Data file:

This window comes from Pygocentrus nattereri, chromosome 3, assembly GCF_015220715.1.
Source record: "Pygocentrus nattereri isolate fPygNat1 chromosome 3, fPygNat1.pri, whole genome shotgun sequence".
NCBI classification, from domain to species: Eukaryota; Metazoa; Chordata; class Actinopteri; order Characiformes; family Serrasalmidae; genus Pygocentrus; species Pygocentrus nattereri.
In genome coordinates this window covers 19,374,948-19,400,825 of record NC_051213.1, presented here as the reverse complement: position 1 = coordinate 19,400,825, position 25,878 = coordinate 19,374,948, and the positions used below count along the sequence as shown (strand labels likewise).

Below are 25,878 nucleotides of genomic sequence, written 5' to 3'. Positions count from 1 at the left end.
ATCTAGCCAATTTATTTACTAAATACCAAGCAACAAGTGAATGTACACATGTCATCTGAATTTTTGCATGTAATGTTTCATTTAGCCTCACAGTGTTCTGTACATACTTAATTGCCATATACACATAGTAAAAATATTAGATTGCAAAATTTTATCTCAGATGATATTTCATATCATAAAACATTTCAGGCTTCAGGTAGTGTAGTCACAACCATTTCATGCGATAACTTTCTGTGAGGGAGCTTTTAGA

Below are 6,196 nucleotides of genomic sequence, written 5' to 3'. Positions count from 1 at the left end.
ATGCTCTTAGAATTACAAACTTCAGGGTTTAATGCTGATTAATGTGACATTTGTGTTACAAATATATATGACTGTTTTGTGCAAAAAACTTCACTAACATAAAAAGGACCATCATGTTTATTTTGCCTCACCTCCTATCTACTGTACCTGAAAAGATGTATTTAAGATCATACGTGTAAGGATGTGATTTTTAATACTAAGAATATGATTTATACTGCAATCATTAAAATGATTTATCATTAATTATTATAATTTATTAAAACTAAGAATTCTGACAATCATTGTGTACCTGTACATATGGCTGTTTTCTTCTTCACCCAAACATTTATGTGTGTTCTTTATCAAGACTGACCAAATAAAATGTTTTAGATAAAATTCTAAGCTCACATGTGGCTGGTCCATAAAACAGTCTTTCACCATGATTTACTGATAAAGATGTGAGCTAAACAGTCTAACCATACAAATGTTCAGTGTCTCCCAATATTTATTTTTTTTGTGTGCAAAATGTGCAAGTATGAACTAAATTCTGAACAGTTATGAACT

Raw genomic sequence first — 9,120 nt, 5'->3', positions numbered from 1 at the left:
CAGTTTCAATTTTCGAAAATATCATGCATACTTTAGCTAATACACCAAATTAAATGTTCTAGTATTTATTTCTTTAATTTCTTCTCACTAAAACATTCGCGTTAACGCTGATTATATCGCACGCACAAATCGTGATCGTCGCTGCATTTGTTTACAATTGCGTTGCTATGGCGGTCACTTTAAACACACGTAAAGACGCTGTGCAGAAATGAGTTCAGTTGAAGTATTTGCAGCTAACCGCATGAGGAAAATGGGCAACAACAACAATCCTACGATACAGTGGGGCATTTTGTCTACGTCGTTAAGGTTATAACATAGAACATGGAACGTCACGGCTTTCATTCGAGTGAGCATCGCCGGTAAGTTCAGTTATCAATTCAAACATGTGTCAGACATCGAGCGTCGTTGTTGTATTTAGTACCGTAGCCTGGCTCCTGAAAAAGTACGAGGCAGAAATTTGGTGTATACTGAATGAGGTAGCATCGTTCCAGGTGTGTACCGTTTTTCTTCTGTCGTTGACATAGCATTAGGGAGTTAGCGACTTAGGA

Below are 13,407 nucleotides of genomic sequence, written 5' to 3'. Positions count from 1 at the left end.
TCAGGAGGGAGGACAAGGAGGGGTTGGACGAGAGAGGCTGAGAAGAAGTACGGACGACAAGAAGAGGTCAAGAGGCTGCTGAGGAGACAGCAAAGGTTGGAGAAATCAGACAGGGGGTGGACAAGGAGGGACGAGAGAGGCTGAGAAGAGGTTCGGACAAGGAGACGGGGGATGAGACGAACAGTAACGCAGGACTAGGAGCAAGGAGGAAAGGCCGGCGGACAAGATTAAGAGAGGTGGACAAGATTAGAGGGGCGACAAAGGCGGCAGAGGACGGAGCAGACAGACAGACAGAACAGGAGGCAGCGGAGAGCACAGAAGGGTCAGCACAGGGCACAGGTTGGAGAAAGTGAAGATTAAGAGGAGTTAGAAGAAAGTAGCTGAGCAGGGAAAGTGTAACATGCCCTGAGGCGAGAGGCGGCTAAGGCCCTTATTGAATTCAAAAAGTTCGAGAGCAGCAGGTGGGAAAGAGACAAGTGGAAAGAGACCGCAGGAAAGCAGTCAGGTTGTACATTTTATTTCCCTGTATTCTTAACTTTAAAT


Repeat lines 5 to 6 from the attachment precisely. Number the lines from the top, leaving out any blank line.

Below are 25,878 nucleotides of genomic sequence, written 5' to 3'. Positions count from 1 at the left end.
ATCTAGCCAATTTATTTACTAAATACCAAGCAACAAGTGAATGTACACATGTCATCTGAATTTTTGCATGTAATGTTTCATTTAGCCTCACAGTGTTCTGTACATACTTAATTGCCATATACACATAGTAAAAATATTAGATTGCAAAATTTTATCTCAGATGATATTTCATATCATAAAACATTTCAGGCTTCAGGTAGTGTAGTCACAACCATTTCATGCGATAACTTTCTGTGAGGGAGCTTTTAGA